how is a necessary occurance undetermined? the best you can say, it seems, is that this state of affairs is contingent upon randomness, which is exactly what i said in my first post

it appears that in a material universe, free will is impossible, and it appears this is so whether we adopt a cause/effect or quantum model


This message is a reply to:
 Message 4 by joz, posted 12-26-2002 9:55 AM joz has responded

Replies to this message:
 Message 13 by joz, posted 12-26-2002 4:08 PM forgiven has responded

  
forgiven
Inactive Member


Message 9 of 37 (27907)
12-26-2002 10:44 AM


i have moved to here joz's reply to a post in the now-closed 'true or false' thread


Originally posted by joz:
(Of course that doesn't make the universe totally predictable because as I mentioned before Chaos theory rears its head)....

forgiven:
now as for this part, why do you need chaos theory to account for our lack of predictive ability? isn't the random nature of q.t. enough?

joz:
Not entirely, because there are so many interactions on the quantum level their macroscopic effects can be described fairly well statistically...

What Chaos theory says is that certain systems are increadibly susceptible to minute changes in conditions so that fairly good statistical description can`t help you predict what will happen terribly far into the future...

remember joz, i'm simply trying to understand some things... when you say (emphasis mine) "...on the quantum level their macroscopic effects can be described fairly well statistically..." did you in fact mean to use the word "effects" and if so does it presuppose a cause?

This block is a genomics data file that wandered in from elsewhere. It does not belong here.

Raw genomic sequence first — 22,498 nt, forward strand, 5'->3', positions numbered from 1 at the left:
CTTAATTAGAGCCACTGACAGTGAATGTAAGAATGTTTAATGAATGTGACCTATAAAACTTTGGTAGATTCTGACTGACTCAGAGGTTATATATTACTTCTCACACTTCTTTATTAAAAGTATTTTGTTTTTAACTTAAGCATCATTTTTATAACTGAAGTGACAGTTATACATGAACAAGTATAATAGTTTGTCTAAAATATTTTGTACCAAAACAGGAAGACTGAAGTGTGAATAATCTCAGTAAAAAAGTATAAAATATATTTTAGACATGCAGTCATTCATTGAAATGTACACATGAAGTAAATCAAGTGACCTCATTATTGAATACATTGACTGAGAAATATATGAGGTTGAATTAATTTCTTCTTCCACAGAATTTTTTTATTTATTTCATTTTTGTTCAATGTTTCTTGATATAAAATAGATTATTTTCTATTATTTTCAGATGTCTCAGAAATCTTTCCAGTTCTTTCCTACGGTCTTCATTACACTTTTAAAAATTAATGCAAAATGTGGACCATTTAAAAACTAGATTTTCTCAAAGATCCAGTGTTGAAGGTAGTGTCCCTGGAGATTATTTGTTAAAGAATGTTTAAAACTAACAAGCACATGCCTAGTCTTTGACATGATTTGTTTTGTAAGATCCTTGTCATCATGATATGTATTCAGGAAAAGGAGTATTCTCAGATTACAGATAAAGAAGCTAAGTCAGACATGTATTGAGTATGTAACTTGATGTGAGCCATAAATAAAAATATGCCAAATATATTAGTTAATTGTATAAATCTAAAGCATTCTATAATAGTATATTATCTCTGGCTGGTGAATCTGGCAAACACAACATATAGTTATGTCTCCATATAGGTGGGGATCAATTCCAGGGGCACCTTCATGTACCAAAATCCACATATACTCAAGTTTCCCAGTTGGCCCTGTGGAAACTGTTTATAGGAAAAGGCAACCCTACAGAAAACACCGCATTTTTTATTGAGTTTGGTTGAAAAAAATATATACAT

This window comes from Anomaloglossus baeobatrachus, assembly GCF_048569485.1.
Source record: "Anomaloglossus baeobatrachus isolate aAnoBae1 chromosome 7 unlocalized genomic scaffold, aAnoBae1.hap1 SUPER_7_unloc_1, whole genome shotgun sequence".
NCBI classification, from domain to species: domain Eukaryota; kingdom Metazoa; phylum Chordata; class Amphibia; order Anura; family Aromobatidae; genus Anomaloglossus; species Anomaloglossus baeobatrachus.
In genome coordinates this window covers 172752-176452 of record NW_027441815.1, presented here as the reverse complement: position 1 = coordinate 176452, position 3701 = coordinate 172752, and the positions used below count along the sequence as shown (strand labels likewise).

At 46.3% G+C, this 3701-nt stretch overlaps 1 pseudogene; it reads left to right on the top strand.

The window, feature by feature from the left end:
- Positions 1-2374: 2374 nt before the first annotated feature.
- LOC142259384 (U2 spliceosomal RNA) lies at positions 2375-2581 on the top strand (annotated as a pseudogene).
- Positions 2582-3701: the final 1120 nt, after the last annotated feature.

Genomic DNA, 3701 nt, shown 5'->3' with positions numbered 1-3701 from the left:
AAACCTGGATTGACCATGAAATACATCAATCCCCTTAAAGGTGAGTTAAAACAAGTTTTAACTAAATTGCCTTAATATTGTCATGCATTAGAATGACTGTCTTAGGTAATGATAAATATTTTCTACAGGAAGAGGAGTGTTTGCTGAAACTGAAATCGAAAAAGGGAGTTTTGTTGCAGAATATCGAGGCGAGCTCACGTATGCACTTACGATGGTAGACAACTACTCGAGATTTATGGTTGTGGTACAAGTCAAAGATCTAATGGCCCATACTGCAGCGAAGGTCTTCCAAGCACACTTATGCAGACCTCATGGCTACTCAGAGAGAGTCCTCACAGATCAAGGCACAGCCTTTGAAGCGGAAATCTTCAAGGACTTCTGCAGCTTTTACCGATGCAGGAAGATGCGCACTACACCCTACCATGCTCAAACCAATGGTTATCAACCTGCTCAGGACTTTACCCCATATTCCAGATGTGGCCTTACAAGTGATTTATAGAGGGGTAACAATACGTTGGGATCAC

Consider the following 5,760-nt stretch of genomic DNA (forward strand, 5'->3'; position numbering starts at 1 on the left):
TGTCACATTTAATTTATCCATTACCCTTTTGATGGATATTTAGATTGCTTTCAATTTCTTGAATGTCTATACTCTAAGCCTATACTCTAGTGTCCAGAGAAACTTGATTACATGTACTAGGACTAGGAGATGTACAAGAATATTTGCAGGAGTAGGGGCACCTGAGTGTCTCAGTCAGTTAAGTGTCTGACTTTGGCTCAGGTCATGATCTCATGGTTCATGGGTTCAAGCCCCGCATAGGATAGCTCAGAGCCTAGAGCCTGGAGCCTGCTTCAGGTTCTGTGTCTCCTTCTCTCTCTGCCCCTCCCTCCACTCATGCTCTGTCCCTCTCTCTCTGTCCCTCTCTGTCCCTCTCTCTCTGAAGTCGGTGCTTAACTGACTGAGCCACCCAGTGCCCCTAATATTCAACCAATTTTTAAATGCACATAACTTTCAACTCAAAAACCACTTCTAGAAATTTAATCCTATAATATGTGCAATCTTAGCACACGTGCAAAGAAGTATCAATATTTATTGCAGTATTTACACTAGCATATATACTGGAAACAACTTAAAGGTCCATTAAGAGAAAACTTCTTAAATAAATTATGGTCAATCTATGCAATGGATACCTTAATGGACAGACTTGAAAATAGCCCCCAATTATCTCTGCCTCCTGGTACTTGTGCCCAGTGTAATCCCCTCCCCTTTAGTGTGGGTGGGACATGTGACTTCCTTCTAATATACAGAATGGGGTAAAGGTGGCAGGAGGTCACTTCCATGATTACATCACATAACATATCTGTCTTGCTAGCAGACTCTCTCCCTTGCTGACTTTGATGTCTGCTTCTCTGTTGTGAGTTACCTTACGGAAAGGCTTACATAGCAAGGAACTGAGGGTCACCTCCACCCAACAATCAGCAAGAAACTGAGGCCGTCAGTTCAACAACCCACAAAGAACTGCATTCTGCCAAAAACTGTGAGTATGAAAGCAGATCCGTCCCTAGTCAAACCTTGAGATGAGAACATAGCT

on a deeper level it appears to my untrained eye that if chaos theory grants the necessity of changes in conditions for "certain systems," and if these conditions themselves are necessary for whatever state of affairs obtains at the time, there is far less chaos in the theory than one would be led to believe


Replies to this message:
 Message 14 by joz, posted 12-26-2002 4:24 PM forgiven has responded

  
joz
Inactive Member


Message 10 of 37 (27912)
12-26-2002 11:52 AM


I'm getting a little hint of an idea that this is ultimately going to come down to how we define free will, I'm using a fairly open definition basicaly equivalent to not predetermined, Would you argue with that definition? I guess what I`m saying is that I reckon that QM chaos theory et al lead to situations where causality breaks down and that these situations give the impression of free will, which is an anthropisation of the indeterminant nature of certain aspects of our universe.....

I've got a feeling that we are going to have to do the whole define free will thing before we can go on....


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forgiven
Inactive Member


Message 11 of 37 (27918)
12-26-2002 12:32 PM
Reply to: Message 10 by joz